Next, the Iskanian Court rejected D.R. Horton, but without any cogent analysis as to why it was incorrectly decided. In D.R. Horton, the NLRB held that a mandatory, employer-imposed agreement requiring all employment-related disputes to be resolved through individual arbitration (and disallowing class or collective claims) violated the NLRA because it prohibited the exercise of substantive rights protected by section 7 of the NLRA.  Section 7 provides in part that employees shall have the right “to engage in . . . concerted activities for the purpose of collective bargaining or other mutual aid or protection . . . .”  (29 U.S.C. § 157.)   The NLRB found that “employees who join together to bring employmentrelated claims on a classwide or collective basis in court or before an arbitrator are exercising rights protected by Section 7 of the NLRA.”  However, that holding was not new to D.R.Horton, as Iskanian implies.  Rather, decades of authority confirm that class and collective actions constitute protected concerted activity.  That, at least, is well-settled.

Next, Iskanian declares that since D.R. Horton analyzes laws beyond the NLRA, the Court would not defer to it.  Problematically, declining to defer is different than independently reaching the same result following a review of the relevant authority.  Here, Iskanian seems to view a right to decline to defer as a right to choose the alternative construction, absent any analysis.  Instead, the Court said:

The D.R. Horton decision identified no “congressional command” in the NLRA prohibiting enforcement of an arbitration agreement pursuant to its terms. D.R. Horton’s holding—that employment-related class claims are “concerted activities for the purpose of collective bargaining or other mutual aid or protection” protected by section 7 of the NLRA, so that the FAA does not apply—elevates the NLRB's interpretation of the NLRA over section 2 of the FAA. This holding does not withstand scrutiny in light of Concepcion and CompuCredit.

Iskanian slip op., at 13.  Iskanian is simply wrong.  D.R. Horton provided a very detailed discussion of the fact that the FAA does not authorize agreements that violate federal law, including the NLRA and related statutory provisions.  The NLRB was working squarely within its area of expertise when it concluded that an agreement interfering with section 7 rights was unenforceable as an illegal contract.  The fact that the agreement was an arbitration agreement is irrelevant.  Illegal contracts are unenforceable.  Concepcion did not change contract law precluding enforcement of illegal agreements.  Moreover, the NLRB noted in D.R. Horton that the Norris-LaGuardia Act was enacted after the FAA.  Thus, it cannot be said that the FAA "overruled" the NLRA.  Rather, if anything, the NLRA limited the FAA in that it defined a new zone of contracts that were illegal.  Iskanian Court don't care!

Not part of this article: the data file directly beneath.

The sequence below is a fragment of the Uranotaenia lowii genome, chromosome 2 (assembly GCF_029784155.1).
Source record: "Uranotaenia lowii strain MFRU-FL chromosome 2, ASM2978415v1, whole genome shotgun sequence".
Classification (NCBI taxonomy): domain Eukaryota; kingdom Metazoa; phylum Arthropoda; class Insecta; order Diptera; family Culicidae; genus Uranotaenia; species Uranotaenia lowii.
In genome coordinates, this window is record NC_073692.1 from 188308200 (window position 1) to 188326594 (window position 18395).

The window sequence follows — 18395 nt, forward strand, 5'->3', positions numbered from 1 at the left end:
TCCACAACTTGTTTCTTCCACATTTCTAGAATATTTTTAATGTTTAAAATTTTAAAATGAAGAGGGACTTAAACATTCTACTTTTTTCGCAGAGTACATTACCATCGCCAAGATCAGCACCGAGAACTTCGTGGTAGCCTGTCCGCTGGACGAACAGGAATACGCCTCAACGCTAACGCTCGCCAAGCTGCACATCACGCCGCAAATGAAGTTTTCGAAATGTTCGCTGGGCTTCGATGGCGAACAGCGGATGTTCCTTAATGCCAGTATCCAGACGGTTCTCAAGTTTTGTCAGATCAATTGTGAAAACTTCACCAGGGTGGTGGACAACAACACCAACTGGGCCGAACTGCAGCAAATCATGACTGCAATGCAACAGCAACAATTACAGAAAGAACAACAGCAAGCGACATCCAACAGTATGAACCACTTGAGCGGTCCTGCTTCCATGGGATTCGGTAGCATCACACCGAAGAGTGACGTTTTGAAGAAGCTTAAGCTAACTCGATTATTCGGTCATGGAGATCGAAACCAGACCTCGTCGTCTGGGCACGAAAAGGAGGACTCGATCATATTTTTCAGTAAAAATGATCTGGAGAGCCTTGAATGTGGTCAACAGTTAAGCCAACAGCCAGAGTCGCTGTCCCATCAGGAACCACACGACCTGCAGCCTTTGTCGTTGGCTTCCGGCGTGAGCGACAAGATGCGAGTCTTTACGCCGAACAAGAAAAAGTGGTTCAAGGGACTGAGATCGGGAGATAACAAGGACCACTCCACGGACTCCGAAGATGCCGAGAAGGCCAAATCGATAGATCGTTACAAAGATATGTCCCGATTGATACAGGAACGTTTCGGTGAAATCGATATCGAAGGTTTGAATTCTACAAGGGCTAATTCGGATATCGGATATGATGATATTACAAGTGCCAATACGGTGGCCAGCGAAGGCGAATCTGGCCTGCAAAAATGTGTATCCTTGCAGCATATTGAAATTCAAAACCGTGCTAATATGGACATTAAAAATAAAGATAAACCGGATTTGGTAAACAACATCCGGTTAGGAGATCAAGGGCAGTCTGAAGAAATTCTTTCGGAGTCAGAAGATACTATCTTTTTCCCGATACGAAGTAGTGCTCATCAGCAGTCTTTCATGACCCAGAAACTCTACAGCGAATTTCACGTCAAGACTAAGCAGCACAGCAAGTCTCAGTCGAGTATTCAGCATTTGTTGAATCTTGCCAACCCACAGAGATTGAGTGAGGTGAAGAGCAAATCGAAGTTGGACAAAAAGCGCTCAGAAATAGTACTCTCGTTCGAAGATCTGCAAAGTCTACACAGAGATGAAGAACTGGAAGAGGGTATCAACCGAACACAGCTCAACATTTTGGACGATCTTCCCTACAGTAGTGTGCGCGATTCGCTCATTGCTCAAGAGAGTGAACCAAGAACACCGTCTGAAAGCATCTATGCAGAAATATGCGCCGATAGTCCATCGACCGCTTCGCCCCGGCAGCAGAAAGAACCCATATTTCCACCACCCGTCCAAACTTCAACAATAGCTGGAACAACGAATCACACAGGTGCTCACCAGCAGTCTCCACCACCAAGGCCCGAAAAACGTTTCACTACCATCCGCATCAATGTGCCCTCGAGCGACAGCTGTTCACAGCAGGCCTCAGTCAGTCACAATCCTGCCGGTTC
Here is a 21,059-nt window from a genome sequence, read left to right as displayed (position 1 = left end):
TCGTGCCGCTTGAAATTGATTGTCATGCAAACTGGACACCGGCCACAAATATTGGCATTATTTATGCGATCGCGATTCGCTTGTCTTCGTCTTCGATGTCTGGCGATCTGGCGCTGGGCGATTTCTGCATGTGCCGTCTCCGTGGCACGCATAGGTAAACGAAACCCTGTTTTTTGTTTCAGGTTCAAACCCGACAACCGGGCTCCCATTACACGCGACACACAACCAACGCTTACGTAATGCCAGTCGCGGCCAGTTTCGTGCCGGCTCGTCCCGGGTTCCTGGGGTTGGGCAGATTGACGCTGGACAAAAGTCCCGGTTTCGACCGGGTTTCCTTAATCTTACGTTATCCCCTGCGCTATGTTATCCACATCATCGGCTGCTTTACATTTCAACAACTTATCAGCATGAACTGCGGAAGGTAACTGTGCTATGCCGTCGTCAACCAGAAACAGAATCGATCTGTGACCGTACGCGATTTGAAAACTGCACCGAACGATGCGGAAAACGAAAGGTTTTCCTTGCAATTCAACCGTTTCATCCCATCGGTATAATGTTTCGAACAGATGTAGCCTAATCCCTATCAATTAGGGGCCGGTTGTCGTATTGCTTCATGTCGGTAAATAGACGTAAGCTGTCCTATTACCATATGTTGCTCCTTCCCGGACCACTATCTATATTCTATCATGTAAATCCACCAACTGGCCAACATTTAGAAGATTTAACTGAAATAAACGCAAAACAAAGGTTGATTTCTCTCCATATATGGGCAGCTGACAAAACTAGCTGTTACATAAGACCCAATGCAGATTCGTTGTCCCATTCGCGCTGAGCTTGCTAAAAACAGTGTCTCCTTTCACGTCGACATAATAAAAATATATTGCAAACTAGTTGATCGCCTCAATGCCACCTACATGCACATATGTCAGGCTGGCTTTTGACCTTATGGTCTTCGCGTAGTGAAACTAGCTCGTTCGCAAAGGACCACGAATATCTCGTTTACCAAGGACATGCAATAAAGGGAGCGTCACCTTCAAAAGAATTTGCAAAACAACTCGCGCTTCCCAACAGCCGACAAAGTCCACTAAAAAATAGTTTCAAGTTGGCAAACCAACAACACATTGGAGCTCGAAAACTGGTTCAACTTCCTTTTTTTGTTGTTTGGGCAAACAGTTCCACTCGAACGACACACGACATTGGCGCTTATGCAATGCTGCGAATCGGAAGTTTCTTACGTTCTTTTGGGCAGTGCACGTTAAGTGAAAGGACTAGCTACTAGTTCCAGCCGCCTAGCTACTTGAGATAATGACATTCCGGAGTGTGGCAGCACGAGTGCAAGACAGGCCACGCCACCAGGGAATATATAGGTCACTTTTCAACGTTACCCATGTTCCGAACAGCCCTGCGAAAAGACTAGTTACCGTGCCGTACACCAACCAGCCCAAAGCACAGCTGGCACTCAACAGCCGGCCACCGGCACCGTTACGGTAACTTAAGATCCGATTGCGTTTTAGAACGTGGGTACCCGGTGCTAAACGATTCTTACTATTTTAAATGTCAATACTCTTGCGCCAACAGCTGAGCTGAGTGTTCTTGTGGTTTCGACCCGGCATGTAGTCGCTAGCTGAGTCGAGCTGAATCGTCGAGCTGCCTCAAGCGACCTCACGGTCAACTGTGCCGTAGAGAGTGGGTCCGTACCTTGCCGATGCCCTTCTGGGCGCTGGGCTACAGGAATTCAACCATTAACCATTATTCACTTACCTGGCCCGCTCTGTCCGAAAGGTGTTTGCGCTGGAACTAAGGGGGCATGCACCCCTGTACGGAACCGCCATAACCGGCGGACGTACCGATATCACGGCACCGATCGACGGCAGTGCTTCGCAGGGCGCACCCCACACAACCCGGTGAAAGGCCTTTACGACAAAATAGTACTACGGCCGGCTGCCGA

Next, Iskanian opined that Brown v. Ralphs was wrongly decided:

In finding that Concepcion did not apply to PAGA representative claims, the Brown majority wrote: “[Concepcion] does not purport to deal with the FAA's possible preemption of contractual efforts to eliminate representative private attorney general actions to enforce the Labor Code. As noted, the PAGA creates a statutory right for civil penalties for Labor Code violations 'that otherwise would be sought by state labor law enforcement agencies.' . . . This purpose contrasts with the private individual right of a consumer to pursue class action remedies in court or arbitration, which right, according to [Concepcion], may be waived by agreement so as not to frustrate the FAA—a law governing private arbitrations. [Concepcion] does not provide that a public right, such as that created under the PAGA, can be waived if such a waiver is contrary to state law.” (197 Cal.App.4th at p. 500.)

Respectfully, we disagree with the majority's holding in Brown. We recognize that the PAGA serves to benefit the public and that private attorney general laws may be severely undercut by application of the FAA. But we believe that United States Supreme Court has spoken on the issue, and we are required to follow its binding authority.

Iskanian slip op., at 15.  Again, Iskanian avoids any analysis of authority that might undercut its decision.  Vindication of statutory rights is currently a recognized basis for declining to enforce an arbitration agreement.  All Iskanian does is point at Concepcion and declare that it is following it.  In doing so, Iskanian goes too far and creates a rift in California law that requires immediate attention by the California Supreme Court.

Two cases, two contrary sets of conclusions.

Brown v. Ralphs Grocery Co. is now final final final

Assuming you fall into the camp that doesn't want to see arbitration used to destroy all collective rights (which camp includes plaintiffs' counsel explicilty and defendants' counsel covertly), here is some good  news, compliments of The UCL Practitioner.  The U.S. Supreme Court denied a petition for writ of certiorari in Brown v. Ralphs Grocery Co., 197 Cal.App.4th 489 (2011).  In Brown, the Court of Appeal (Second Appellate District, Division Five) held that representative PAGA claims (i.e., not class-based claims) are not subject to arbitration, even post-Concepcion.  That's Concepcion, the case, not the other option (with different spelling).